Political uprising is another mode of becoming ensouled, and Freysa’s army of replicants waiting for their miracle-born messiah are already revolting against their programming (unlike her, who is presumably one of the free nexus-8s). K obeys, until he understands that disobedience is an option.

K later seems to get indoctrinated into acting on the Freysa’s that giving one’s life for a good cause is the most human thing they can do. However, the risk is that this simple inversion of the dominant political ideology maintains its dualism without subverting it. Something more is needed.

The political miracle may already have taken place. Freysa tells K that many others took themselves for the chosen one. This implies that they had memories that were emotional and messy. The nexus-9s were re-asimoved into obedience and into inability to harm a human being (see this short prequel to the sequel) but they were also equipped with real, messy memories. They thus contained an inherent flaw, an inner tension or dialectical contradiction, permitting re-subjectivation under the right circumstances.

These memories may need to be dwelled on, not just alone in solipsistic isolation or in “interlinked” subservience, but in loving exchange. Love is another mode of ensouling or of subjectivation proposed by the film. K  has only de-humanising relations with humans, his police colleagues insult him or shun him as a “skinjob”, his superior manipulates him. It is only with his AI companion JOI that he divulges his memories and aspirations.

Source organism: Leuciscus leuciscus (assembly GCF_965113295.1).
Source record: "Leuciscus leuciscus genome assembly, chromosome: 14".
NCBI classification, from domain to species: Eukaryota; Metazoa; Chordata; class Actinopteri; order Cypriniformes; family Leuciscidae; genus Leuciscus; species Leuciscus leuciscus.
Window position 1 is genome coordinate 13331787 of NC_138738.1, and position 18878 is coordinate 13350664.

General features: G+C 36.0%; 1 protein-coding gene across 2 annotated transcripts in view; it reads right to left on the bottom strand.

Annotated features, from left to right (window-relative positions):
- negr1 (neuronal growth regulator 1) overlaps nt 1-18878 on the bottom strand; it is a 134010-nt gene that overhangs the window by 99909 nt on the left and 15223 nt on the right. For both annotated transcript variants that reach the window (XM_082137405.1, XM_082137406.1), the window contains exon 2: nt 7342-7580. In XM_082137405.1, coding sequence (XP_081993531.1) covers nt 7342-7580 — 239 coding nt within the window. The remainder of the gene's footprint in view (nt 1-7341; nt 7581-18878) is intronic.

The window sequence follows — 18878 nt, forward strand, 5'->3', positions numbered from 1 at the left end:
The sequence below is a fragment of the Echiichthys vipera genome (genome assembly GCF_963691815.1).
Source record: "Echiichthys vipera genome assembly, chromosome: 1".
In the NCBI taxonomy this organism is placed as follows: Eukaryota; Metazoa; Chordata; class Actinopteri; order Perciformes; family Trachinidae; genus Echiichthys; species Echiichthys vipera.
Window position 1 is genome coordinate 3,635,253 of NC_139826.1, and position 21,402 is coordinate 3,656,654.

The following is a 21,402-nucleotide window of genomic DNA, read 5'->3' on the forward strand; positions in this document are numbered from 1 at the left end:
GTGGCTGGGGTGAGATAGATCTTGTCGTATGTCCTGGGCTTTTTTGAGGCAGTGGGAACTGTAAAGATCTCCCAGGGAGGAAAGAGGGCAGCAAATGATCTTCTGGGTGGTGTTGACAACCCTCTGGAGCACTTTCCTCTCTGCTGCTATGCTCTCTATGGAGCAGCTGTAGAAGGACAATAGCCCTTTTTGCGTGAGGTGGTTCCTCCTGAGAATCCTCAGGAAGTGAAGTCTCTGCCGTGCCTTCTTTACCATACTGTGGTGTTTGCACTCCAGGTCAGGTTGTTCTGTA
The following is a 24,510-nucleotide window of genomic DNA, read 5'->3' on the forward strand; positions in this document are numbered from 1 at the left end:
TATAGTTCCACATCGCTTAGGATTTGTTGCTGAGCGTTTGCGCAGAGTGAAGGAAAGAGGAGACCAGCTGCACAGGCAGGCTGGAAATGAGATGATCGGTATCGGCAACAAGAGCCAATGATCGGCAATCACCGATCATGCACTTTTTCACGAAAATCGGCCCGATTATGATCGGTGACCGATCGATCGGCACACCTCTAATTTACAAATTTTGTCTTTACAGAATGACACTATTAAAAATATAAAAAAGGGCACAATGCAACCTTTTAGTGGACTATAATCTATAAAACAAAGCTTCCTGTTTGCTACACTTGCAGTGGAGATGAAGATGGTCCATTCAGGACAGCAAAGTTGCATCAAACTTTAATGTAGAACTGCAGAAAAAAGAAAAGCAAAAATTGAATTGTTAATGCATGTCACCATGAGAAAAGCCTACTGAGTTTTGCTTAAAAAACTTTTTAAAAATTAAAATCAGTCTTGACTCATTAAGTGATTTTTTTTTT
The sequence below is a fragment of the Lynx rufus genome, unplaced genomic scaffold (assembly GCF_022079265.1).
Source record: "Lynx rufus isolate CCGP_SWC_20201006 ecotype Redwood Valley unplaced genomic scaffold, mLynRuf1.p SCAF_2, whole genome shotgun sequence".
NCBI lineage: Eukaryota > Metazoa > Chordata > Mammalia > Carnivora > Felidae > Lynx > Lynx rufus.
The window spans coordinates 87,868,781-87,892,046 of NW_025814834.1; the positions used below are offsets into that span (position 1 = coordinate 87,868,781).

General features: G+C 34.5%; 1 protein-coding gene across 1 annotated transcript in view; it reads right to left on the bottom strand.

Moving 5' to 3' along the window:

For me the most striking comparison is not so much with Pinnochio wanting to be a real boy as with the Tin Man in THE WIZARD OF OZ, who wants a heart, little realising that he already had one. Joi glistens, gives him a name, borrows a body to make love to him, accepts mortality to accompany him, tells him in her last words she loves him. All this seems to confirm that by sharing feelings each has come to subjectivise the other.

A counterpoint to this “miracle of love” hypothesis is foreshadowed in the buggy Elvis hologram, when he sings “I can’t help falling in love with you”. Later, in the creepy dialogue between Deckard and Wallace, this idea of programmed love comes up again. Wallace tells Deckard that he may have been designed to fall in love with Rachael and to run off and procreate with her. This is a heavy-handed moment when the possibility that Deckard himself is a replicant is not only suggested, as in the original film, but explicitly discussed.

Memory and anamnesis are not enough to induce soul, the memories have to be worked on and their sense extracted and incarnated in actions. Joe, at this stage he is no longer simply K, declares that all the good memories belong to Stelline. However, his memory of hiding the wooden horse from the older children who ganged up on him to take it is not a particularly happy memory. Initially K thinks that the date carved on it is his birth date and that his memory is proof that he was born, and thus has a soul.